If you bring a good deal of confidence and experience to the task of choosing colors, it’s the most enjoyable part of decorating. If you tend to agonize and worry about others’ opinions, you’ll find it painful. And if you’re like me, and alternate between bold decisiveness and painful self-consciousness, you will alternate accordingly between pleasure and pain. In fact, if you end with the former rather than the latter, the process of choosing and implementing a color scheme becomes practically erotic.
Emboldened by the excellence of our bedroom results, I turned my attention to the entryway and living room, both of which presented design features that my company’s Risk Review Board would name “challenges” or “opportunities,” which mortals like me tend to call “problems.”
When Ken and I began dating, he showed me his portfolio, and I marveled at how he had transformed tract homes into jewel boxes. I also instinctively felt that such grandeur had nothing to do with me. In gradate school I’d absorbed the Marxist notion that, since I relied on wage labor, I shared more with the proletariat than the bourgeoisie. I assumed that remodeling and redecorating were the province of the rich, on the order of an Ivy League education, a trust fund, or place settings involving chargers, napkin rings, and shrimp forks. If you’ve read this site’s basic principles, though, you know how wrong I was. Homes just like my small modernist condo cry out for vivid paint and bold moldings.
|The proletariat contemplating paint chips.|
When Ken suggested that we paint the bedroom, I was certain the process would expose the vicious taste and fundamental idleness I’d cleverly concealed with well-cut clothes, cute shoes, and a surface knowledge of such substances as spackle and grout. More than anything, I felt unqualified. I was pretty sure I preferred bright colors to muted ones, but then I’d been burned so often! Why, when I was 12 or so, my parents let me pick paint for my bedroom, and I’d been chastened by the result: horrid flamingo-colored walls and a concrete floor the color of dried blood. In my 20s I bought innumerable compacts of eye shadow in bright jewel tones — not disposable drugstore trash, but compacts that closed with a sound reminiscent of a Mercedes door — only to discover that bright eye makeup on hooded brown eyes reliably lends me a jaded, haggard look more suitable, as the Victorians would say, in an entirely different class of female. I nourished a secret fear that I couldn’t be trusted with color.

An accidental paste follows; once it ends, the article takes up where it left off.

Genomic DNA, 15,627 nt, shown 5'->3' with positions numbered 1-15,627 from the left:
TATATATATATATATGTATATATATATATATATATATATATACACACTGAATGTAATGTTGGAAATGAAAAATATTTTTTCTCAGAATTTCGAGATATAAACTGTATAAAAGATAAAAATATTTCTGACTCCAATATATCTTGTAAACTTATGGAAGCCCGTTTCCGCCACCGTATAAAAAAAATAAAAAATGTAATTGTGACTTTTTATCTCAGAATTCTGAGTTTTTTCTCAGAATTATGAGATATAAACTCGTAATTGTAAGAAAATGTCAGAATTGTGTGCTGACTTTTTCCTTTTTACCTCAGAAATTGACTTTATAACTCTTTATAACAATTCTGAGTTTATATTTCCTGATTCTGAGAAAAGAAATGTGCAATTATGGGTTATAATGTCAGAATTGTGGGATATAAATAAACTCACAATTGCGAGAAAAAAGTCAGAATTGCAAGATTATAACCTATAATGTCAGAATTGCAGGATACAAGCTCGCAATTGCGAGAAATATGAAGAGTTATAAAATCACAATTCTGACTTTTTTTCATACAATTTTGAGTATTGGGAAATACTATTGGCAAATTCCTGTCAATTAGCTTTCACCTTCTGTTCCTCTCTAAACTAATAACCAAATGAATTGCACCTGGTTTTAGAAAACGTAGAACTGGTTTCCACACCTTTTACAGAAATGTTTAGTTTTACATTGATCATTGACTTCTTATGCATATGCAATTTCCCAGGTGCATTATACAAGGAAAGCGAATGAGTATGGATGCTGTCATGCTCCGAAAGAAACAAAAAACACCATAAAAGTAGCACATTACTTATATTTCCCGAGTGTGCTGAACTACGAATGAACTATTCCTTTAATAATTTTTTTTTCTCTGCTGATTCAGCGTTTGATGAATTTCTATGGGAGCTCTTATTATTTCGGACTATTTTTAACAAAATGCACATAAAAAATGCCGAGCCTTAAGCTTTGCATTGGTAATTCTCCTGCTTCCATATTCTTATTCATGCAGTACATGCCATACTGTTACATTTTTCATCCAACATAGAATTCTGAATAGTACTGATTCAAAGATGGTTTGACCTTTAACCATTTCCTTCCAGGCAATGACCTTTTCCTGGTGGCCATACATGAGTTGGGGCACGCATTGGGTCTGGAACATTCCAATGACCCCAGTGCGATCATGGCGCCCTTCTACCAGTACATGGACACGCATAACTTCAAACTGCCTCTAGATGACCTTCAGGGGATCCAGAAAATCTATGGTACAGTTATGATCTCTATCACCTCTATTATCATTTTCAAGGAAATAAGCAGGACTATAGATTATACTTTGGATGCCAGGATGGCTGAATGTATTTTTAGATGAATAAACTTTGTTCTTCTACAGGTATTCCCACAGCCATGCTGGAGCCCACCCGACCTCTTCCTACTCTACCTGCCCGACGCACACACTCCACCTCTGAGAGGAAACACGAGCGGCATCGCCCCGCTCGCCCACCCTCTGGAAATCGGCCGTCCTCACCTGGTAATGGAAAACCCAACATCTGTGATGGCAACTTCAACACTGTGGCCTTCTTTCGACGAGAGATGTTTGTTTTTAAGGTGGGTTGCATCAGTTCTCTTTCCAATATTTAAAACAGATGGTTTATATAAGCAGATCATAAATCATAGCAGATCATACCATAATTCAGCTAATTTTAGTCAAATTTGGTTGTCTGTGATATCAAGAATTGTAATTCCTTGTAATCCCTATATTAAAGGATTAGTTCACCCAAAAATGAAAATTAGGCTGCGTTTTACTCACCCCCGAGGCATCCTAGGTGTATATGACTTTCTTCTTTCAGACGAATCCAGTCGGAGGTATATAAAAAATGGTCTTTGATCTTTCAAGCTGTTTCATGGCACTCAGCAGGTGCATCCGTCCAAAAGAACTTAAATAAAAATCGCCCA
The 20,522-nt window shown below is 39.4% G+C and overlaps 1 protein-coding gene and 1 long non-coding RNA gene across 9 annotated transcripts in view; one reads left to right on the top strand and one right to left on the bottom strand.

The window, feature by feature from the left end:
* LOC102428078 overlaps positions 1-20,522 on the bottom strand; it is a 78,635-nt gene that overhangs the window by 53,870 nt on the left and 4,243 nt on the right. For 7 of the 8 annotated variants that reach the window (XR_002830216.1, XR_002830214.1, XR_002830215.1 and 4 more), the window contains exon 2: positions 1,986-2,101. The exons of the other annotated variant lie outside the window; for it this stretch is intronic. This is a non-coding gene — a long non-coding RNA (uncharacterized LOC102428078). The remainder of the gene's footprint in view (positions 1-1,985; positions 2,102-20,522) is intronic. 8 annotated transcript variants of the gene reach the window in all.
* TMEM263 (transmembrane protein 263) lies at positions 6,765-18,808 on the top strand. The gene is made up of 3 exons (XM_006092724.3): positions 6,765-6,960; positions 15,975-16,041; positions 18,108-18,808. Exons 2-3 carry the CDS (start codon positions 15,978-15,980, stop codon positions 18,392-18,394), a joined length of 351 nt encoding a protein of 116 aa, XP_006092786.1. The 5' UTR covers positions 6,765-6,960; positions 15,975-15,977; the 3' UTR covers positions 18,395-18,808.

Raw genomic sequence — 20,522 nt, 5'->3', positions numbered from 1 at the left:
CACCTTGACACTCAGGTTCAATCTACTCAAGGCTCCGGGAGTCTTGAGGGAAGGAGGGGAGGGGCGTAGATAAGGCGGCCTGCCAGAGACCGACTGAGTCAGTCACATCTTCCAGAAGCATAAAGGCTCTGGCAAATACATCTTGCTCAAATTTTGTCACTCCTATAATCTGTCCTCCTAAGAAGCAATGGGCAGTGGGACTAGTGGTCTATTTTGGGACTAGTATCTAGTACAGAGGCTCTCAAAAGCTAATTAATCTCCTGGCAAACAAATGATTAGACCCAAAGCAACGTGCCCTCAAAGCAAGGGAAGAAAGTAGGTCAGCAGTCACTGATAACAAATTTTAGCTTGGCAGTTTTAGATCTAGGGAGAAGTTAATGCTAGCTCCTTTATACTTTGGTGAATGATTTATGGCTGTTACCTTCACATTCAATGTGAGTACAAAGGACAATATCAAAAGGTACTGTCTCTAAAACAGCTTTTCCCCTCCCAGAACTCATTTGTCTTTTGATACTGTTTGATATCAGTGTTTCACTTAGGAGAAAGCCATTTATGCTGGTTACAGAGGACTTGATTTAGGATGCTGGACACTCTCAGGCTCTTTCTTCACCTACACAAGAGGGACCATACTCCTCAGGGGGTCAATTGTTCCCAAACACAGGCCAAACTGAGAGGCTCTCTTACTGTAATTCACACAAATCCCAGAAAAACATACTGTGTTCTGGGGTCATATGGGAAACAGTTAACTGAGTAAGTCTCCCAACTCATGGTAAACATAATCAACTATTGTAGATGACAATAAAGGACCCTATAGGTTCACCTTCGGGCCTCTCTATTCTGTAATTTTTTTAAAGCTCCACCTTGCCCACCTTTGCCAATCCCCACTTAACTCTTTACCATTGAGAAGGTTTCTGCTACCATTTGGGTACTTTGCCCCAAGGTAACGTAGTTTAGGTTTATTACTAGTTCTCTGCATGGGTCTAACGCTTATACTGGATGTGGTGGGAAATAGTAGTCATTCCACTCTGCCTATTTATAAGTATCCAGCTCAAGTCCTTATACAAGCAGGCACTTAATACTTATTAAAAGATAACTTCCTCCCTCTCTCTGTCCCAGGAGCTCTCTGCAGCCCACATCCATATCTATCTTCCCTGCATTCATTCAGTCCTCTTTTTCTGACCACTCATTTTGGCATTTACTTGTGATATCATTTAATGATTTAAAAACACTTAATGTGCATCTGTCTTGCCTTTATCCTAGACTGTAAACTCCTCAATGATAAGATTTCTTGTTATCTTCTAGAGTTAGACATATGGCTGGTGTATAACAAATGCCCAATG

Ken gently suggested green, and chose paint chips from the neighborhood Sherwin Williams. He extolled the virtues of a matte finish, and described how color would turn everything from a common switch plate to a brick wall into a distinguished architectural detail. He propped two paint chips behind my beloved painting, and invited me to live with them, which I dutifully did. After a few days, I chose one more or less at random, consoled by his promise to repaint the whole thing white if I didn’t like it.
He applied samples to the wall, and I nervously admitted that they were pretty, particularly around the artwork. We set aside a weekend, and while I read aloud from the first volume of the Aubrey-Maturin series, The Painter transformed our bedroom.
|After a weekend well spent.|
It’s funny to reflect back on my introduction to paint. The rules he expounded were absolutely correct: the matte green looked like velvet, particularly with two precisely-applied, lavish coats. Far from making the room seem poky or cramped, vivid color rendered it intimate and elegant. The project proved inexpensive, too — about $150 for four different shades plus samples. By the time the first wall was complete, I was scheming to create the gallery walls downstairs.
I would never be as timid and compliant again. I bought samples with abandon, explored bizarre color combinations, and made a whole series of silly and instructive mistakes. As Ken has put together his website, I’ve wanted to tell our own story, since, as promised, paint and moldings changed first our home, and then my life.
I thought clever people like me didn’t end up underwater in a mortgage.
It seems downright unjust. Far from buying at the top of the market, I bought more than a year after the crash. At the time, I and everyone else marveled at the bargain I snatched from the wreckage of the economy: a totally remodeled two-bedroom, two-bath condo in a pleasant midtown neighborhood for a monthly payment less than the 25% of my take-home pay recommended by conservative lenders. I’m only moderately bright with money matters, but combined with $8,000 back on my taxes, my decision to buy seemed brilliant. In my hubris, I pitied the creatures who paid half again as much for it at the top of the market. Two years later, I look like a chump.